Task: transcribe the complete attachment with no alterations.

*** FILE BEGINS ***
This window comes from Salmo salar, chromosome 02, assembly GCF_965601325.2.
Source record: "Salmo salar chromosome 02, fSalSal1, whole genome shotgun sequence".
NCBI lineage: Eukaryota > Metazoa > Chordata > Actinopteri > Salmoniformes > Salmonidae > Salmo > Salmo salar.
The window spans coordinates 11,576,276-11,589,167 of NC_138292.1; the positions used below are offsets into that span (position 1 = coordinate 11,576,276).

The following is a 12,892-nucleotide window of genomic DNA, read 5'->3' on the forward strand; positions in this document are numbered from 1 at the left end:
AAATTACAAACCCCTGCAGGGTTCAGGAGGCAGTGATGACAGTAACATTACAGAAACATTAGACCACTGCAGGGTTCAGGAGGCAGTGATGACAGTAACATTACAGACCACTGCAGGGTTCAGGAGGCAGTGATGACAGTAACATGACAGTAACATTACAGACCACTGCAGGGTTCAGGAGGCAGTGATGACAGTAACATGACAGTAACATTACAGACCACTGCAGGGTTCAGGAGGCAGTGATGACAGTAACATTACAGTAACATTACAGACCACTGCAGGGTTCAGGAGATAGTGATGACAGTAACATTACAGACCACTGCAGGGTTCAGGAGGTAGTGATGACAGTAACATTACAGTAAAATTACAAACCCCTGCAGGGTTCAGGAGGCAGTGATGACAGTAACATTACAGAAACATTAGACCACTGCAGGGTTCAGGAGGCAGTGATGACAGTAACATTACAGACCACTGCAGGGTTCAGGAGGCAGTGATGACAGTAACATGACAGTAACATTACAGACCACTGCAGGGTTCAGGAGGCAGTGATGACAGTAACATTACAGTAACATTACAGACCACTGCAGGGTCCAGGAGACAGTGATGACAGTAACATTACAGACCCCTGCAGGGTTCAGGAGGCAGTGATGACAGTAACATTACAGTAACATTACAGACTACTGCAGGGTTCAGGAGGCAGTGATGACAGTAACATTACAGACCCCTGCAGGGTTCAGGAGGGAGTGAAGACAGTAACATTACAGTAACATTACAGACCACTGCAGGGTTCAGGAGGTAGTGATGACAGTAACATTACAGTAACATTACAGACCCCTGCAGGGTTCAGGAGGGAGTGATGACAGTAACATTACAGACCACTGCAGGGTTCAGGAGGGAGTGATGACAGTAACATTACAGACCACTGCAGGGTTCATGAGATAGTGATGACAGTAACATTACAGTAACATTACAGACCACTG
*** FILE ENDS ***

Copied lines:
This window comes from Salmo salar, chromosome 02, assembly GCF_965601325.2.
Source record: "Salmo salar chromosome 02, fSalSal1, whole genome shotgun sequence".
NCBI lineage: Eukaryota > Metazoa > Chordata > Actinopteri > Salmoniformes > Salmonidae > Salmo > Salmo salar.
The window spans coordinates 11,576,276-11,589,167 of NC_138292.1; the positions used below are offsets into that span (position 1 = coordinate 11,576,276).

The following is a 12,892-nucleotide window of genomic DNA, read 5'->3' on the forward strand; positions in this document are numbered from 1 at the left end:
AAATTACAAACCCCTGCAGGGTTCAGGAGGCAGTGATGACAGTAACATTACAGAAACATTAGACCACTGCAGGGTTCAGGAGGCAGTGATGACAGTAACATTACAGACCACTGCAGGGTTCAGGAGGCAGTGATGACAGTAACATGACAGTAACATTACAGACCACTGCAGGGTTCAGGAGGCAGTGATGACAGTAACATGACAGTAACATTACAGACCACTGCAGGGTTCAGGAGGCAGTGATGACAGTAACATTACAGTAACATTACAGACCACTGCAGGGTTCAGGAGATAGTGATGACAGTAACATTACAGACCACTGCAGGGTTCAGGAGGTAGTGATGACAGTAACATTACAGTAAAATTACAAACCCCTGCAGGGTTCAGGAGGCAGTGATGACAGTAACATTACAGAAACATTAGACCACTGCAGGGTTCAGGAGGCAGTGATGACAGTAACATTACAGACCACTGCAGGGTTCAGGAGGCAGTGATGACAGTAACATGACAGTAACATTACAGACCACTGCAGGGTTCAGGAGGCAGTGATGACAGTAACATTACAGTAACATTACAGACCACTGCAGGGTCCAGGAGACAGTGATGACAGTAACATTACAGACCCCTGCAGGGTTCAGGAGGCAGTGATGACAGTAACATTACAGTAACATTACAGACTACTGCAGGGTTCAGGAGGCAGTGATGACAGTAACATTACAGACCCCTGCAGGGTTCAGGAGGGAGTGAAGACAGTAACATTACAGTAACATTACAGACCACTGCAGGGTTCAGGAGGTAGTGATGACAGTAACATTACAGTAACATTACAGACCCCTGCAGGGTTCAGGAGGGAGTGATGACAGTAACATTACAGACCACTGCAGGGTTCAGGAGGGAGTGATGACAGTAACATTACAGACCACTGCAGGGTTCATGAGATAGTGATGACAGTAACATTACAGTAACATTACAGACCACTG